Look What’s Cooking

Reimagining the invasive green crab as a culinary delight

It’s 93 degrees, hazy and humid at Rye Harbor in late July. A small group gathers by the side of the road near a bridge spanning the intertidal waters of the Atlantic Ocean. This crowd isn’t looking for an escape from the heat, though. Their hunt is for something different entirely: European green crabs (carcinas maenas), members of an invasive species that has wreaked ecological and economic havoc along the New England coast for decades.

Wells Costello, citizen science outreach coordinator for NH Sea Grant Extension, welcomes the group of volunteers by explaining how the data they collect will enhance ongoing research efforts. Their charge for the day? Catch as many green crabs as possible, measure carapace size (upper section of the shell), note sex and physical features, document habitat and evaluate the state of each shell.

“By participating and helping us collect data they are making a difference in their community,” Costello says. “It’s empowering. We are bringing awareness to the issue and backing it up with research-based science and an authentic field experience for volunteers.”

Within minutes, the first crab is caught—a tiny, two-centimeter female crab. Taylor Merrick, one of four interns working on NH Sea Grant’s green crab project this summer, helps the group document their first find. Before long, the bottoms of five-gallon buckets click and clack with scuttling crabs. Volunteers call out their catches, fill in data sheets and share hunting strategies.

“I like to get my hands in different sorts of ecosystems, and this seemed like a way to connect with our shoreline,” says Heather Flewelling of Exeter. She regularly volunteers for Extension as a natural resources steward. “I also thought it would be a chance to engage in citizen science with my daughter, Emma. It was a great to share and connect with her.”

Mother and daughter look for green crabs in water

Green crabs arrived on the shores of Cape Cod in the mid-1800s from European ships and have established themselves as a pervasive nuisance from Massachusetts all the way north to Prince Edward Island in Canada. The invasive species preys on soft-shell clams, and the economic impact of the diminished clam population has been deeply felt by New England fishermen. Green crabs add weight without value to catches and suck up labor resources with the time and effort it takes to sort them out from the species that make money. Green crabs also harm eelgrass, an estuarine plant that provides important habitat and protection to other native species. As ocean temperatures have warmed, green crab populations have increased.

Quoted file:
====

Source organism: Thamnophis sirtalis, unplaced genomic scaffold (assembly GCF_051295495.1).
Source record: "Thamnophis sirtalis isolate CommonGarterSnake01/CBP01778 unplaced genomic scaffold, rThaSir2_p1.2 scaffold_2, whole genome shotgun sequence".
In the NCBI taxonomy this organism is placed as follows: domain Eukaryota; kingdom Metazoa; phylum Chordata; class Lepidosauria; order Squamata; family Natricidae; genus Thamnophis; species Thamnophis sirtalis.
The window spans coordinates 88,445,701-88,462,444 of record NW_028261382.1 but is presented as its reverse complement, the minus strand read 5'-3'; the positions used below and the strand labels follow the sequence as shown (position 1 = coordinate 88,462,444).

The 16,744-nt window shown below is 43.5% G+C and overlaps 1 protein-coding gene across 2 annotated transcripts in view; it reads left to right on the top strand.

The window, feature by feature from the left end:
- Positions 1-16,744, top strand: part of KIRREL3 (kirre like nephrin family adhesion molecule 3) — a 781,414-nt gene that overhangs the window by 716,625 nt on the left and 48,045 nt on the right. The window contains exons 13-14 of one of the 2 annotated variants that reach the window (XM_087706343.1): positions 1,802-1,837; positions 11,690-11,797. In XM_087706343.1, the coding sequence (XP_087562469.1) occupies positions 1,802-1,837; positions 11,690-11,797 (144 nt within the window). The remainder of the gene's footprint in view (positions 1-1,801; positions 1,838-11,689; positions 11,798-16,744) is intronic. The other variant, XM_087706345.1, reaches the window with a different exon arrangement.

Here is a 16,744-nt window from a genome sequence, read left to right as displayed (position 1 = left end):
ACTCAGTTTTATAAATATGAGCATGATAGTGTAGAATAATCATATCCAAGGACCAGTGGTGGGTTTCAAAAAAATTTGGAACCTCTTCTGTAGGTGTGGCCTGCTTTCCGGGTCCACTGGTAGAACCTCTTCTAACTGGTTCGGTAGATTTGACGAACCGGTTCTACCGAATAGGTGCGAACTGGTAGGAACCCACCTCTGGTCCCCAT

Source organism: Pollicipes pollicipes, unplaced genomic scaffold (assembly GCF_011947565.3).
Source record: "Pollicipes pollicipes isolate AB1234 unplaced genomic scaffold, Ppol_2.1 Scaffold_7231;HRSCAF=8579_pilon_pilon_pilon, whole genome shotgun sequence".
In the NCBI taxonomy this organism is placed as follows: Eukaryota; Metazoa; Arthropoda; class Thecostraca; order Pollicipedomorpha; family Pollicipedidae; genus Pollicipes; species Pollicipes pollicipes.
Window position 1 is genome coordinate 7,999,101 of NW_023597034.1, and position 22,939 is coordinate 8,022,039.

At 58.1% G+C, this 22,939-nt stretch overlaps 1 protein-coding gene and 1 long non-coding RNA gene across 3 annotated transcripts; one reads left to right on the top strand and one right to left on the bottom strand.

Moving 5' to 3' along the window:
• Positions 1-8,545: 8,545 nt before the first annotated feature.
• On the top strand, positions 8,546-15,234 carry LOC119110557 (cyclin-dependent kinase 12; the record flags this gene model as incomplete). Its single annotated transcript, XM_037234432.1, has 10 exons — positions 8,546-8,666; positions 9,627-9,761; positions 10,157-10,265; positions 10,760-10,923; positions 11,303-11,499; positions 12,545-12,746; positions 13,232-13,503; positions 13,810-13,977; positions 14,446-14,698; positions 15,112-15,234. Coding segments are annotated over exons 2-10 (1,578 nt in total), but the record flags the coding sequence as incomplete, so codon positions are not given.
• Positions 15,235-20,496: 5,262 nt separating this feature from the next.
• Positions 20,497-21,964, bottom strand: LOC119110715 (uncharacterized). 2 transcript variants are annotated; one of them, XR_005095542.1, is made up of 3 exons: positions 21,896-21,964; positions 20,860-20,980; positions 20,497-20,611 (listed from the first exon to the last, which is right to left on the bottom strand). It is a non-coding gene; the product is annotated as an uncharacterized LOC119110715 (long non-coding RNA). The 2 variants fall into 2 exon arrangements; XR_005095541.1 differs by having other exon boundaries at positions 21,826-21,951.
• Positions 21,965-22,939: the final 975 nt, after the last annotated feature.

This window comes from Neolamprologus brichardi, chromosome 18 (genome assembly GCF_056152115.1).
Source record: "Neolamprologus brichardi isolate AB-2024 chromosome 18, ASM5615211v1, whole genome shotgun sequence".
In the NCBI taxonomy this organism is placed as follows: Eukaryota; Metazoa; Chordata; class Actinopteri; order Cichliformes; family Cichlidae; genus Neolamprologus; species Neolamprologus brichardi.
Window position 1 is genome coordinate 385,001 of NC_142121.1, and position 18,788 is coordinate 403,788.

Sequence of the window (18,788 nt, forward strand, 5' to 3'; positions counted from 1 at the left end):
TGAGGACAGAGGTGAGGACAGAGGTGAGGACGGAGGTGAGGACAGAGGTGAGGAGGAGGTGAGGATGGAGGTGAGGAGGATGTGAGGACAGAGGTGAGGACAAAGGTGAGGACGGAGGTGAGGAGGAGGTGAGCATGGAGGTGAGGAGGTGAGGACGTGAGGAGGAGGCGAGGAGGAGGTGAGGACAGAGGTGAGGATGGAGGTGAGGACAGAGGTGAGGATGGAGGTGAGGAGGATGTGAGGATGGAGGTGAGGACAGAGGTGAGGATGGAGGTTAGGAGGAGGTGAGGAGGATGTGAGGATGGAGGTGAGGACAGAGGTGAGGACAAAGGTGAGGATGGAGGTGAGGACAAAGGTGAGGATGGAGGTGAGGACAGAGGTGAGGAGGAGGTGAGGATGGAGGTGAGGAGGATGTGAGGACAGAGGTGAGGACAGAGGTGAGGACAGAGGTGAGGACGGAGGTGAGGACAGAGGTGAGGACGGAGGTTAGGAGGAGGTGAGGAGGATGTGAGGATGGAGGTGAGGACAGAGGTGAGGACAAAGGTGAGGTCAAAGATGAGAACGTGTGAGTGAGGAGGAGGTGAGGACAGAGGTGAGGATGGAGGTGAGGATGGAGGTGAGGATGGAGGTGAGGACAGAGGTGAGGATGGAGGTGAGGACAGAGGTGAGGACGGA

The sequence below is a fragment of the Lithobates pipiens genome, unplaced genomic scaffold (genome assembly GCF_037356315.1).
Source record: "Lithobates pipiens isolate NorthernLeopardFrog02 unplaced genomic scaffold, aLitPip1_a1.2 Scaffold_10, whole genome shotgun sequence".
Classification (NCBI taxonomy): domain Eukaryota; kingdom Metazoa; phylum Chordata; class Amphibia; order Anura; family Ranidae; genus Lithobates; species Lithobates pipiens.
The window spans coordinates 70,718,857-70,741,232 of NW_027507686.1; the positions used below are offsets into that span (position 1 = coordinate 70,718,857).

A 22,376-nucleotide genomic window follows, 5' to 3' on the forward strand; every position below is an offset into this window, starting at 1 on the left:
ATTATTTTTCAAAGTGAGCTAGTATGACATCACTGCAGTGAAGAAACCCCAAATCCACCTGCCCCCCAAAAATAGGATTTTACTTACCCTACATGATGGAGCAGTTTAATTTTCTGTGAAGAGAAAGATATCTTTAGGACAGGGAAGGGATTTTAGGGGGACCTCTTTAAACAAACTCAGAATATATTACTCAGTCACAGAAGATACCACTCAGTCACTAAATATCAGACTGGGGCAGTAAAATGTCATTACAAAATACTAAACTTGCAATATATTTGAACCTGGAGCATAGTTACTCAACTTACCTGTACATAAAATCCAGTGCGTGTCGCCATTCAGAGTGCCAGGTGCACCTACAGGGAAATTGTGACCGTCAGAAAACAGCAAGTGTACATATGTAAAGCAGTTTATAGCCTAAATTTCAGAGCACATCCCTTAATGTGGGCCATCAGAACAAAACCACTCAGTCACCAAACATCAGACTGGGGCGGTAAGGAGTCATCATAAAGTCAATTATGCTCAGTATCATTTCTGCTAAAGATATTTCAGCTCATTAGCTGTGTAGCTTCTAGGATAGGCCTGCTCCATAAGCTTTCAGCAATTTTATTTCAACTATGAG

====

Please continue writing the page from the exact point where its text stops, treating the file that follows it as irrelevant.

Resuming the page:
In response to these concerns, Gabriela Bradt, fisheries specialist for Extension and NH Sea Grant, created a comprehensive research, monitoring and outreach program called the NH Green Crab Project. Bradt is exploring the feasibility of a soft-shell green crab market and fishery for the Granite State.

Field specialist Gabby Bradt holds up a green crab

Green crabs grow by shedding their shells and growing new ones — a process known as molting. The best time to process green crabs for consumption is before the molting begins. Data gathered by citizen scientists, like the green crab hunters in Rye Harbor, provides valuable information about when and where green crabs are the most abundant in their premolt phase. Currently, there is no established commercial market or fishery for these invaders.

“The hope is that we can find enough information and data to streamline the fisheries process, recruit fishermen and get soft-shell green crabs into restaurants and markets more readily,” Bradt says. “Hopefully we’ll see some of our other species, like soft-shell clams, recover.”

Recipe for green crab pozole

Bradt has worked extensively with partner organizations, volunteers, interns, industry members, local chefs and foodies to create opportunities to familiarize the public with green crabs as a delicious addition to the area’s cuisine.

Green crabs are not as large as Dungeness or Jonah crabs, species commonly served in restaurants, but the rewards are worth the hard work required to harvest their delicate meat. They provide an excellent ingredient for a rich stock — the basis of Portsmouth chef Matt Louis’ green crab pozole — one of several recipes developed by local chefs and available on NH Sea Grant’s website. During Green Crab Week in July, several New Hampshire restaurants offered green crab specials on their nightly menus, including the Black Trumpet in Portsmouth and The Joinery in Newmarket. Generating excitement and demand for dishes like these will hopefully increase their popularity and drive market development

“Green crabs aren’t being utilized. They are edible and quite delicious,” Bradt explains. “By combining our research efforts with input from and outreach to different groups of stakeholders, we can mitigate the impact of invasive green crabs and boost economic value.”

Chef prepares a green crab

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